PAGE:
India at a watershed as it confronts the spectre of stagflation
The Brics economies are all experiencing difficult growing pains, but India is probably most at risk of being left behind, afflicted by slowing growth and a raft of legacy structural problems it failed to tackle in the good times.
Long-hailed as a growth-superstar, India has staged a remarkable fall from economic grace during the past year.
Growth in the year to March was just 5%, compared with the 9% average annual growth rate in the 10 years prior.
Growth engines are sputtering. The warning signs of stagflation – slowing growth, rising inflation and stubbornly high unemployment – are all around, with even the head of the PM’s economic advisory council sounding the alarm.
In common with other emerging markets, India’s currency has plunged against the US dollar on fears related to the tapering of QE, making its large current-account deficit more costly to sustain.
Borrowing costs have surged in response to recent government efforts to prop up the currency by restricting liquidity in the rupee money market. The rupee was changing hands at 59 to the dollar in a recent trade.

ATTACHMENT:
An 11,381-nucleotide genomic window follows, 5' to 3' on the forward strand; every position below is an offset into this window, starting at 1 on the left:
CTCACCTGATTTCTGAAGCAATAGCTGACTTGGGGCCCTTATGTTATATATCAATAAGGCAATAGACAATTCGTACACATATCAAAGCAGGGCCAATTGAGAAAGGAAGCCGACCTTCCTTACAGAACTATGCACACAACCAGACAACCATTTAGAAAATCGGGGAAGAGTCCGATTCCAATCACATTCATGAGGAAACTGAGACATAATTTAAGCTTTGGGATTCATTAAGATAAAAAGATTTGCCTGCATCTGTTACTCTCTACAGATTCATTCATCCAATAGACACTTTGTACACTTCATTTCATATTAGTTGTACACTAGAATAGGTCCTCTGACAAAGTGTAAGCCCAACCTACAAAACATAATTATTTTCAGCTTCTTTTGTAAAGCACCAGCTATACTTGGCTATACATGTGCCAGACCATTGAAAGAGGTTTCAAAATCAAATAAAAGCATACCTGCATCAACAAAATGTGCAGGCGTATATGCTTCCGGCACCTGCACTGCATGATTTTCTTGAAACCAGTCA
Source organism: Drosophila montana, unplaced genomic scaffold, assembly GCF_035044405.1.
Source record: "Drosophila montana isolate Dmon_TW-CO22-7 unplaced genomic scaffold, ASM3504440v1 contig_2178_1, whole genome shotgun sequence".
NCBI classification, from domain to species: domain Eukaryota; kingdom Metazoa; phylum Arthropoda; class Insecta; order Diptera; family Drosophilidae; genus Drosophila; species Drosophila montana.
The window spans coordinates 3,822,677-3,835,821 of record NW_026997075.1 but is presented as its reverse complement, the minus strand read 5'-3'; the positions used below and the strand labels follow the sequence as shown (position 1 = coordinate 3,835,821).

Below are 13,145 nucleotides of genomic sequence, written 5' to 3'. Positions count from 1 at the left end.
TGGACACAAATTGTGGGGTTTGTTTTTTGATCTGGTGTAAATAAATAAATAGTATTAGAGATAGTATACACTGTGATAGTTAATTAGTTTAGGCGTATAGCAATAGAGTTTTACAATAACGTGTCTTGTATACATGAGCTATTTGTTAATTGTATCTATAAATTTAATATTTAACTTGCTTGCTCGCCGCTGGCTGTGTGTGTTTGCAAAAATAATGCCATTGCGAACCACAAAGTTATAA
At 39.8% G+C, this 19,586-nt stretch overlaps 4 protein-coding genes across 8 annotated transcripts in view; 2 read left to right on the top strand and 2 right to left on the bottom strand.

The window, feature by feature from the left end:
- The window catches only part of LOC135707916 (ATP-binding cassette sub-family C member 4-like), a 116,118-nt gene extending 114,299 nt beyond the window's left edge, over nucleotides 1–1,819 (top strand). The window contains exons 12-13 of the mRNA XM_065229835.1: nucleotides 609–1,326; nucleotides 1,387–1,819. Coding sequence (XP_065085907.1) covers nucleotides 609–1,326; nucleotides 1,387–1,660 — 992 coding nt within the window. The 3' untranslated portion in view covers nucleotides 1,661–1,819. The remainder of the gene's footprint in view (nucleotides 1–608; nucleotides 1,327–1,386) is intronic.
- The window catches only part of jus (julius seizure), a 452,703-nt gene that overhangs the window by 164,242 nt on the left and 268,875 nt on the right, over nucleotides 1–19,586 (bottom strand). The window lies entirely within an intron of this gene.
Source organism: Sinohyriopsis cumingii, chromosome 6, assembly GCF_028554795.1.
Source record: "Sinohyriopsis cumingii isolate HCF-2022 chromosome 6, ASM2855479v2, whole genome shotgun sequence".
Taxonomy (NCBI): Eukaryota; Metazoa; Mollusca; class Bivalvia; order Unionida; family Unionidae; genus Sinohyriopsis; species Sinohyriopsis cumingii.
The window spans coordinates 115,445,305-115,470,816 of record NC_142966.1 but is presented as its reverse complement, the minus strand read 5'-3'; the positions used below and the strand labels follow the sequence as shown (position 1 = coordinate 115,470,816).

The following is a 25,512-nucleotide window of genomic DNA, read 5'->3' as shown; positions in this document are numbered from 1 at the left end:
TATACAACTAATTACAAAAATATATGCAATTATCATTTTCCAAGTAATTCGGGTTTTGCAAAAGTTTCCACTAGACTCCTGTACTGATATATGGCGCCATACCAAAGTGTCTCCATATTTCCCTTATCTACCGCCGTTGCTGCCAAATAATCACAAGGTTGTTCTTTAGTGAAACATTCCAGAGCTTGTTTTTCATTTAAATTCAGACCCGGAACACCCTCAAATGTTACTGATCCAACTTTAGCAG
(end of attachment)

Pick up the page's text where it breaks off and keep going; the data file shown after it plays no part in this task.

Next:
Turkey, Brazil and Indonesia have raised rates to try to counter outflows of capital, while India has kept its overnight repo rate at 7.25%.
Together with government bond investors reallocating their holdings, this has helped push the yield on 10-year debt to 8.1%. Foreign investors in government bonds have withdrawn $6.5 billion since the middle of May, according to the Securities and Exchange Board of India, but equities have not seen a similar sell-off, so far.
Factory output and exports are down but consumer price inflation remains stubbornly high at 9.9% in June, up from 9.3% in May – meaning negative real rates for depositors and bondholders.
The government acknowledges what needs to be done to get the economy back on track but appears to be unable or unwilling to push through sufficient change, even as the economic picture is rapidly deteriorating, say analysts left disappointed by the stalled reformist agenda of the government of prime minister Manmohan Singh.
Investment growth has stalled as businesses frustrated by a lack of progress on reforming the country’s notorious bureaucracy, freeing up the supply of land and power shortages, abandon expansion plans. Liberalization of the key state-run coal mining and electricity distribution sectors is going nowhere.